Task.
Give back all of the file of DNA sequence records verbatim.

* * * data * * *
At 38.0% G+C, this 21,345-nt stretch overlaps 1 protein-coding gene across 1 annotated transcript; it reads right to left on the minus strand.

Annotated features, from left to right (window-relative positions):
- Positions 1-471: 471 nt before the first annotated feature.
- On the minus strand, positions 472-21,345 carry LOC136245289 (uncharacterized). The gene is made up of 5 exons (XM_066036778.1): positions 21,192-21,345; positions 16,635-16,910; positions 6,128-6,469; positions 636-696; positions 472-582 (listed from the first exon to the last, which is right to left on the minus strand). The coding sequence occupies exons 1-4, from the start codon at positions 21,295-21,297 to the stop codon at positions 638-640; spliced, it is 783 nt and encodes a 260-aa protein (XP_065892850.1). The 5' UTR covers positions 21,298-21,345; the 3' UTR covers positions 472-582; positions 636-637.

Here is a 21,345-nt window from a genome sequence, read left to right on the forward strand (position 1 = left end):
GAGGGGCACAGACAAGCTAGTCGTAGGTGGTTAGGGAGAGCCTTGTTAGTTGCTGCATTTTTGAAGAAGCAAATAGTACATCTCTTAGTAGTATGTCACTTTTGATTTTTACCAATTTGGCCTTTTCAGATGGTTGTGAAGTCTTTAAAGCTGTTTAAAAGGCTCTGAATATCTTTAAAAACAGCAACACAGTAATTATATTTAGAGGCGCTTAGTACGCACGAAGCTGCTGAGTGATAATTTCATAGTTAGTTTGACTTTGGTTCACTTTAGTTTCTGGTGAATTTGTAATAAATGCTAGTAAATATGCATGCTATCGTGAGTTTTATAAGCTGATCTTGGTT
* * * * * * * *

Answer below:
At 38.0% G+C, this 21,345-nt stretch overlaps 1 protein-coding gene across 1 annotated transcript; it reads right to left on the minus strand.

Annotated features, from left to right (window-relative positions):
- Positions 1-471: 471 nt before the first annotated feature.
- On the minus strand, positions 472-21,345 carry LOC136245289 (uncharacterized). The gene is made up of 5 exons (XM_066036778.1): positions 21,192-21,345; positions 16,635-16,910; positions 6,128-6,469; positions 636-696; positions 472-582 (listed from the first exon to the last, which is right to left on the minus strand). The coding sequence occupies exons 1-4, from the start codon at positions 21,295-21,297 to the stop codon at positions 638-640; spliced, it is 783 nt and encodes a 260-aa protein (XP_065892850.1). The 5' UTR covers positions 21,298-21,345; the 3' UTR covers positions 472-582; positions 636-637.

Here is a 21,345-nt window from a genome sequence, read left to right on the forward strand (position 1 = left end):
GAGGGGCACAGACAAGCTAGTCGTAGGTGGTTAGGGAGAGCCTTGTTAGTTGCTGCATTTTTGAAGAAGCAAATAGTACATCTCTTAGTAGTATGTCACTTTTGATTTTTACCAATTTGGCCTTTTCAGATGGTTGTGAAGTCTTTAAAGCTGTTTAAAAGGCTCTGAATATCTTTAAAAACAGCAACACAGTAATTATATTTAGAGGCGCTTAGTACGCACGAAGCTGCTGAGTGATAATTTCATAGTTAGTTTGACTTTGGTTCACTTTAGTTTCTGGTGAATTTGTAATAAATGCTAGTAAATATGCATGCTATCGTGAGTTTTATAAGCTGATCTTGGTT